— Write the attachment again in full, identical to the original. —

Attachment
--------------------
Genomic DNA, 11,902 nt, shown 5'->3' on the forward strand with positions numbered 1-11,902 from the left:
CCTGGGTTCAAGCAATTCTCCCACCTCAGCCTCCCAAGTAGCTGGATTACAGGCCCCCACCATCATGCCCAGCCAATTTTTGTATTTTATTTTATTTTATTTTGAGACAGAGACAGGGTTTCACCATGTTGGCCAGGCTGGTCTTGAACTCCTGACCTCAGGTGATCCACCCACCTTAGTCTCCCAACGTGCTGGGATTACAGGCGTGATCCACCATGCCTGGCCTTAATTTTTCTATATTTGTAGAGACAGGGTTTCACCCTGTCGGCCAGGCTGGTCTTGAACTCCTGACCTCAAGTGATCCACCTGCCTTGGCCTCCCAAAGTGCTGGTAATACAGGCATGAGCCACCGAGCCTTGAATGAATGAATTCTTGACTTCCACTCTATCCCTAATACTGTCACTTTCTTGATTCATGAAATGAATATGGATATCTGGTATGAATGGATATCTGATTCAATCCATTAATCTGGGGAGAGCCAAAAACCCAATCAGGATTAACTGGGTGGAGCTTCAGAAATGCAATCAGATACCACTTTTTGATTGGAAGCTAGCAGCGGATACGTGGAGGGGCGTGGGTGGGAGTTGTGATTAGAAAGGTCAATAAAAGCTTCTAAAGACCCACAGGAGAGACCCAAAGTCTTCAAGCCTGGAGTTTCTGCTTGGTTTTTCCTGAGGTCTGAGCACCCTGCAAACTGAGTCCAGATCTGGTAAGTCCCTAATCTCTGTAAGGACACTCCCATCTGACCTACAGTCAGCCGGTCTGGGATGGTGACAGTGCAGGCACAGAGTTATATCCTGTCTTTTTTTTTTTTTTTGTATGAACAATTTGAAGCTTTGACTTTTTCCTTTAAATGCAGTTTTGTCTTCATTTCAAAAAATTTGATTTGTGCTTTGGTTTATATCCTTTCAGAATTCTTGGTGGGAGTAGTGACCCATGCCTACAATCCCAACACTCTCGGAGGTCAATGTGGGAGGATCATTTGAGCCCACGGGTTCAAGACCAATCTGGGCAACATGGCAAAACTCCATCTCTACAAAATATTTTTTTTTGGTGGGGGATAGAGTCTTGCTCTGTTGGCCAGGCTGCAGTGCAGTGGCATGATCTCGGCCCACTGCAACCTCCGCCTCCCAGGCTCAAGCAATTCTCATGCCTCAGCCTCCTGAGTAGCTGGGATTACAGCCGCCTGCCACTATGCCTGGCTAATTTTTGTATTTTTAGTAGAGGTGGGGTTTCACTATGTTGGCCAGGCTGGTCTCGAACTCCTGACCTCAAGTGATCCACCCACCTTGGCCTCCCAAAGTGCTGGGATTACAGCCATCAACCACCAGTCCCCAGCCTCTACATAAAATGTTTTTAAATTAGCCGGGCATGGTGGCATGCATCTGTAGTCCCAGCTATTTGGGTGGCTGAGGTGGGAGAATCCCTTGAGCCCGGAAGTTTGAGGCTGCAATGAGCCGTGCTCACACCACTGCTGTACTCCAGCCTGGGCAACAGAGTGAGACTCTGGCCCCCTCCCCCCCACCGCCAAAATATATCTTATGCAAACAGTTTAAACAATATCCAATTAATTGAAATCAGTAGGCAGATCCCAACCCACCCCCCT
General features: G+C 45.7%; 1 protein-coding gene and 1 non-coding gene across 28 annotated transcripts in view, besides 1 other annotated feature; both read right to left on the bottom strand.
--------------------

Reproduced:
Genomic DNA, 11,902 nt, shown 5'->3' on the forward strand with positions numbered 1-11,902 from the left:
CCTGGGTTCAAGCAATTCTCCCACCTCAGCCTCCCAAGTAGCTGGATTACAGGCCCCCACCATCATGCCCAGCCAATTTTTGTATTTTATTTTATTTTATTTTGAGACAGAGACAGGGTTTCACCATGTTGGCCAGGCTGGTCTTGAACTCCTGACCTCAGGTGATCCACCCACCTTAGTCTCCCAACGTGCTGGGATTACAGGCGTGATCCACCATGCCTGGCCTTAATTTTTCTATATTTGTAGAGACAGGGTTTCACCCTGTCGGCCAGGCTGGTCTTGAACTCCTGACCTCAAGTGATCCACCTGCCTTGGCCTCCCAAAGTGCTGGTAATACAGGCATGAGCCACCGAGCCTTGAATGAATGAATTCTTGACTTCCACTCTATCCCTAATACTGTCACTTTCTTGATTCATGAAATGAATATGGATATCTGGTATGAATGGATATCTGATTCAATCCATTAATCTGGGGAGAGCCAAAAACCCAATCAGGATTAACTGGGTGGAGCTTCAGAAATGCAATCAGATACCACTTTTTGATTGGAAGCTAGCAGCGGATACGTGGAGGGGCGTGGGTGGGAGTTGTGATTAGAAAGGTCAATAAAAGCTTCTAAAGACCCACAGGAGAGACCCAAAGTCTTCAAGCCTGGAGTTTCTGCTTGGTTTTTCCTGAGGTCTGAGCACCCTGCAAACTGAGTCCAGATCTGGTAAGTCCCTAATCTCTGTAAGGACACTCCCATCTGACCTACAGTCAGCCGGTCTGGGATGGTGACAGTGCAGGCACAGAGTTATATCCTGTCTTTTTTTTTTTTTTTGTATGAACAATTTGAAGCTTTGACTTTTTCCTTTAAATGCAGTTTTGTCTTCATTTCAAAAAATTTGATTTGTGCTTTGGTTTATATCCTTTCAGAATTCTTGGTGGGAGTAGTGACCCATGCCTACAATCCCAACACTCTCGGAGGTCAATGTGGGAGGATCATTTGAGCCCACGGGTTCAAGACCAATCTGGGCAACATGGCAAAACTCCATCTCTACAAAATATTTTTTTTTGGTGGGGGATAGAGTCTTGCTCTGTTGGCCAGGCTGCAGTGCAGTGGCATGATCTCGGCCCACTGCAACCTCCGCCTCCCAGGCTCAAGCAATTCTCATGCCTCAGCCTCCTGAGTAGCTGGGATTACAGCCGCCTGCCACTATGCCTGGCTAATTTTTGTATTTTTAGTAGAGGTGGGGTTTCACTATGTTGGCCAGGCTGGTCTCGAACTCCTGACCTCAAGTGATCCACCCACCTTGGCCTCCCAAAGTGCTGGGATTACAGCCATCAACCACCAGTCCCCAGCCTCTACATAAAATGTTTTTAAATTAGCCGGGCATGGTGGCATGCATCTGTAGTCCCAGCTATTTGGGTGGCTGAGGTGGGAGAATCCCTTGAGCCCGGAAGTTTGAGGCTGCAATGAGCCGTGCTCACACCACTGCTGTACTCCAGCCTGGGCAACAGAGTGAGACTCTGGCCCCCTCCCCCCCACCGCCAAAATATATCTTATGCAAACAGTTTAAACAATATCCAATTAATTGAAATCAGTAGGCAGATCCCAACCCACCCCCCT
General features: G+C 45.7%; 1 protein-coding gene and 1 non-coding gene across 28 annotated transcripts in view, besides 1 other annotated feature; both read right to left on the bottom strand.